on his priority list. I see him starting to sweat,


like I have never seen I've never seen anybody that lied


as much as Ted Cruz did. He's a war hero because


he was captured. He failed miserably


and it was an embarrassment to everybody including


the Republican Party. It's been clear many Republicans


wanted anyone but Trump, and in this most divisive


of contests they didn't His promises are as worthless


as a degree from Trump University. Donald Trump likes to sue people,


he should sue whoever He doesn't know the difference


between truth and lies. He lies practically every word that


comes out of his mouth. That last comment was only


yesterday, as Ted Cruz faced Pretty hard to come back


from, you'd imagine. So can the GOP really unite


behind their presidential nominee? The full Republican Party is not


going to unite behind Donald Trump. You have prominent people who said


outright there is no way I'm ever going to support Donald Trump,


he's not a Republican, I think closer to the general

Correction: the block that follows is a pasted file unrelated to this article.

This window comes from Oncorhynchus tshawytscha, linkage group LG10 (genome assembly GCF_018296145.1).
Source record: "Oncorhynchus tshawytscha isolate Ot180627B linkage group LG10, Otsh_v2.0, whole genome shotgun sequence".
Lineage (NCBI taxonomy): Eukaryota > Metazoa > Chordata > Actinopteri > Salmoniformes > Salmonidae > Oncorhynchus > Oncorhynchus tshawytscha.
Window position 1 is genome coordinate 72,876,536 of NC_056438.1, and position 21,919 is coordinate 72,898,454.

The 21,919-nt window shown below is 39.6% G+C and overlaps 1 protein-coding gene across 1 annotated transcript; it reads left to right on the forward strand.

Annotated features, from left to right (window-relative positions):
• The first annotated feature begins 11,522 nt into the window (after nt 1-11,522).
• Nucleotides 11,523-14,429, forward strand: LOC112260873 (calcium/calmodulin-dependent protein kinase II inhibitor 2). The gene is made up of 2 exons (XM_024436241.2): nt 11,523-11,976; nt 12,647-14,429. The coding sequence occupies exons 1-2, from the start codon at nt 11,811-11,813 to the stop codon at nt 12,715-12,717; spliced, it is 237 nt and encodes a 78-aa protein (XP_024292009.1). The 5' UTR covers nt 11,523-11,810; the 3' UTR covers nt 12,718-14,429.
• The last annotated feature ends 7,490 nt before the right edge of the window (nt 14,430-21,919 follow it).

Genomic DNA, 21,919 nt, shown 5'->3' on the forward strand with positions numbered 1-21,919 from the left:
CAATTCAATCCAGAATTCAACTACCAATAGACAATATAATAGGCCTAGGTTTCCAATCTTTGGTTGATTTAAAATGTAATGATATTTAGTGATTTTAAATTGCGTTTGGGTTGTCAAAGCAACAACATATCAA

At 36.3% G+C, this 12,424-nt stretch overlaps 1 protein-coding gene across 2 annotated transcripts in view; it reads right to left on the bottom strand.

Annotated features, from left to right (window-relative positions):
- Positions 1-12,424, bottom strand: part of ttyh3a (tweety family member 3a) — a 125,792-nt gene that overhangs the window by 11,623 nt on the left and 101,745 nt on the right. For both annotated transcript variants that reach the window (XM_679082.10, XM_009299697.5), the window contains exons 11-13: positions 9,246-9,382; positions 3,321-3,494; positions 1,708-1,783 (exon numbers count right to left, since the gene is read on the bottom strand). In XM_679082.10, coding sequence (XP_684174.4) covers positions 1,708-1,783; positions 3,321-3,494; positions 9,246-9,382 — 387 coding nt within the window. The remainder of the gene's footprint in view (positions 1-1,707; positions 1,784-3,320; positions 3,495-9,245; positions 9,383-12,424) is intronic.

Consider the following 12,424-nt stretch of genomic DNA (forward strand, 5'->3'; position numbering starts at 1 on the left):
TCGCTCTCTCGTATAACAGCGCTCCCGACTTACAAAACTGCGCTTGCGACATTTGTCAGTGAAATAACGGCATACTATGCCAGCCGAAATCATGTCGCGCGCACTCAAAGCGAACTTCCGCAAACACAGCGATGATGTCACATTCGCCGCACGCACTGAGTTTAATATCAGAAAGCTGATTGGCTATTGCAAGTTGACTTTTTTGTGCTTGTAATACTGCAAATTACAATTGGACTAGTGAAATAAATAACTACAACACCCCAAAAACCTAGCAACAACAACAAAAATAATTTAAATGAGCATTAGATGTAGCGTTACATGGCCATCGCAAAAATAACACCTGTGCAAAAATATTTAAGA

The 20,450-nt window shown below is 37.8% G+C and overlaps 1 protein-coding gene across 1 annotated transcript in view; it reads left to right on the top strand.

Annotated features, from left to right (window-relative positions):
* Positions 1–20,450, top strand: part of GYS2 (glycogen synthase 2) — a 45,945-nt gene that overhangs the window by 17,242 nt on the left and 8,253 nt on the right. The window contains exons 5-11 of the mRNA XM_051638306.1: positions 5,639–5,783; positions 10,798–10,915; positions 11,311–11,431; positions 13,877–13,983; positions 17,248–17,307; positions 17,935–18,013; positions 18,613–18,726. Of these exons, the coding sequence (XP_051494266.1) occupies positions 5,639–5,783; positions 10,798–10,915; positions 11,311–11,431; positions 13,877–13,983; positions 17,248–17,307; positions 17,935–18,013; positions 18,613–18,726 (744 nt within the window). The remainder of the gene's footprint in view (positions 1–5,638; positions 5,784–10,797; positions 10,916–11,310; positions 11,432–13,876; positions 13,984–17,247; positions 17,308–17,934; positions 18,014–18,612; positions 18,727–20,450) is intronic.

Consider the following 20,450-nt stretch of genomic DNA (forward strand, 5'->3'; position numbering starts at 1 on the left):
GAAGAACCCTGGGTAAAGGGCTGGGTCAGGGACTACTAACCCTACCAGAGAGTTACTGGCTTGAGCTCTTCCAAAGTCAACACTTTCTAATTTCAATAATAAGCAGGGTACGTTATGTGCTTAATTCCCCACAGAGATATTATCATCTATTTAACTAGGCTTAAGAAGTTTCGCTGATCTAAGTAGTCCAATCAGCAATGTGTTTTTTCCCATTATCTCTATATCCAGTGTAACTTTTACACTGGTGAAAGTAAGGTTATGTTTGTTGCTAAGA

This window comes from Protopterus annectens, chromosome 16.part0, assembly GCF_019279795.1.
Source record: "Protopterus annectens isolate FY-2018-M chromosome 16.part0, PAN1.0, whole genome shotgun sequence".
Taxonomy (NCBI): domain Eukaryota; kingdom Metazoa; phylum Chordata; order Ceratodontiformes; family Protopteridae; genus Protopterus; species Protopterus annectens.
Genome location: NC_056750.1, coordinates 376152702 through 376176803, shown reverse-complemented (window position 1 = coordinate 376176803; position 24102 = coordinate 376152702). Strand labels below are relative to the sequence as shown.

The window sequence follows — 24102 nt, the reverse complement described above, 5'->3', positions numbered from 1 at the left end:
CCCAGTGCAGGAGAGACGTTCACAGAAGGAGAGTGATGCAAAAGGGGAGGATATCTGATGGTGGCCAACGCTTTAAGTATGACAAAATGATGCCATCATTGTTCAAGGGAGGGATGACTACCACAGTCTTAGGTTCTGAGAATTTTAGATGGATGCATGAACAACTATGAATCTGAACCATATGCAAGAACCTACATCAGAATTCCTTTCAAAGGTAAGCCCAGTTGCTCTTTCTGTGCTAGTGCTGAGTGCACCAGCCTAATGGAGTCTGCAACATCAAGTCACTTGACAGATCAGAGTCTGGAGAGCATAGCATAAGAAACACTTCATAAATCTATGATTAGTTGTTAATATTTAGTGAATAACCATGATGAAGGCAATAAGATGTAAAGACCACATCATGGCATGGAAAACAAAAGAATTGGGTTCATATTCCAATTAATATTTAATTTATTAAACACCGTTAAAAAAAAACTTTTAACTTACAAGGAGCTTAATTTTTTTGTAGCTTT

election Donald Trump will pull in some Republicans who might have


strayed away for a while. He's going to try to be more


moderate, he's going to lean He's going to try to convince people


that a lot of his rhetoric before was just for show and that it wasn't


actually policy that he plans to implement, but I think it's


going to be hard for him to backtrack, especially


on his offensive comments. The latest polling pitting Trump


and Clinton head-to-head shows On the individual issues,


she beats him comfortably in a host of key areas


including foreign policy. Education, he said he wants to cut


or eliminate the Education And health care, he wants


to repeal Obamacare. Clinton does, however,


trail Trump on the economy, the issue voters ranked


most important of all. He's tapped into voters'


frustrations about the economy with big promises


to make the country richer. His rhetoric on Muslims and Mexicans


may have appealed to some of the predominantly white


Republican primary goers, but analysts suggest he'll need two